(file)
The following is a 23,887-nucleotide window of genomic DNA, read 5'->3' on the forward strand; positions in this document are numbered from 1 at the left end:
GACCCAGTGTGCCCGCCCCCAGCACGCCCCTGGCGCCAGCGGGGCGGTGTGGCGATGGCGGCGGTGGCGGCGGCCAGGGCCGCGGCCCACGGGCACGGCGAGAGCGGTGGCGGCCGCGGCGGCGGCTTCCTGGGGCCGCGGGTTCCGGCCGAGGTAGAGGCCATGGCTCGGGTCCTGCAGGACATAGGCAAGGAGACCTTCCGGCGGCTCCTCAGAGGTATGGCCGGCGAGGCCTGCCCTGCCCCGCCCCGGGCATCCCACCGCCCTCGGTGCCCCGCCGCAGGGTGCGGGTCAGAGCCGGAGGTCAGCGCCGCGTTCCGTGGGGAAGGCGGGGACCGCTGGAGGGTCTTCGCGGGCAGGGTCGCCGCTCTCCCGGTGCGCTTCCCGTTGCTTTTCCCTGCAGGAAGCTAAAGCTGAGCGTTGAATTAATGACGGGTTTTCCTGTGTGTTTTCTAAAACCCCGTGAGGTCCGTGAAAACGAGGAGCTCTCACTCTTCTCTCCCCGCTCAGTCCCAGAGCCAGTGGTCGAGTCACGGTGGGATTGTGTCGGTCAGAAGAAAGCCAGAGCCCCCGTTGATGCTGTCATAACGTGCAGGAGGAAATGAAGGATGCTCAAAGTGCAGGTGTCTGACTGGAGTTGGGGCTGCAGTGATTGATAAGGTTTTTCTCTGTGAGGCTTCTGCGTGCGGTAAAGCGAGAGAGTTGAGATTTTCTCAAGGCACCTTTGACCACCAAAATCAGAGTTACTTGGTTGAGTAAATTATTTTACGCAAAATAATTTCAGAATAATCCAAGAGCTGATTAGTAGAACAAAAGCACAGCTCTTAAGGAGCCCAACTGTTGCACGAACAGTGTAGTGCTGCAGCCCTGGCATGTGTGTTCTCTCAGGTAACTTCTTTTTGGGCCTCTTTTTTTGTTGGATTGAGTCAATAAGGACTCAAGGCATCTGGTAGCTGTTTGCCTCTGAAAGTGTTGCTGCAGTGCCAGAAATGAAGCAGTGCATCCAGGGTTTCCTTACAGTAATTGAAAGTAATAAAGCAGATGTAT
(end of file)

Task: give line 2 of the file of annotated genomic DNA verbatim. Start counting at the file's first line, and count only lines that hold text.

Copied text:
GACCCAGTGTGCCCGCCCCCAGCACGCCCCTGGCGCCAGCGGGGCGGTGTGGCGATGGCGGCGGTGGCGGCGGCCAGGGCCGCGGCCCACGGGCACGGCGAGAGCGGTGGCGGCCGCGGCGGCGGCTTCCTGGGGCCGCGGGTTCCGGCCGAGGTAGAGGCCATGGCTCGGGTCCTGCAGGACATAGGCAAGGAGACCTTCCGGCGGCTCCTCAGAGGTATGGCCGGCGAGGCCTGCCCTGCCCCGCCCCGGGCATCCCACCGCCCTCGGTGCCCCGCCGCAGGGTGCGGGTCAGAGCCGGAGGTCAGCGCCGCGTTCCGTGGGGAAGGCGGGGACCGCTGGAGGGTCTTCGCGGGCAGGGTCGCCGCTCTCCCGGTGCGCTTCCCGTTGCTTTTCCCTGCAGGAAGCTAAAGCTGAGCGTTGAATTAATGACGGGTTTTCCTGTGTGTTTTCTAAAACCCCGTGAGGTCCGTGAAAACGAGGAGCTCTCACTCTTCTCTCCCCGCTCAGTCCCAGAGCCAGTGGTCGAGTCACGGTGGGATTGTGTCGGTCAGAAGAAAGCCAGAGCCCCCGTTGATGCTGTCATAACGTGCAGGAGGAAATGAAGGATGCTCAAAGTGCAGGTGTCTGACTGGAGTTGGGGCTGCAGTGATTGATAAGGTTTTTCTCTGTGAGGCTTCTGCGTGCGGTAAAGCGAGAGAGTTGAGATTTTCTCAAGGCACCTTTGACCACCAAAATCAGAGTTACTTGGTTGAGTAAATTATTTTACGCAAAATAATTTCAGAATAATCCAAGAGCTGATTAGTAGAACAAAAGCACAGCTCTTAAGGAGCCCAACTGTTGCACGAACAGTGTAGTGCTGCAGCCCTGGCATGTGTGTTCTCTCAGGTAACTTCTTTTTGGGCCTCTTTTTTTGTTGGATTGAGTCAATAAGGACTCAAGGCATCTGGTAGCTGTTTGCCTCTGAAAGTGTTGCTGCAGTGCCAGAAATGAAGCAGTGCATCCAGGGTTTCCTTACAGTAATTGAAAGTAATAAAGCAGATGTAT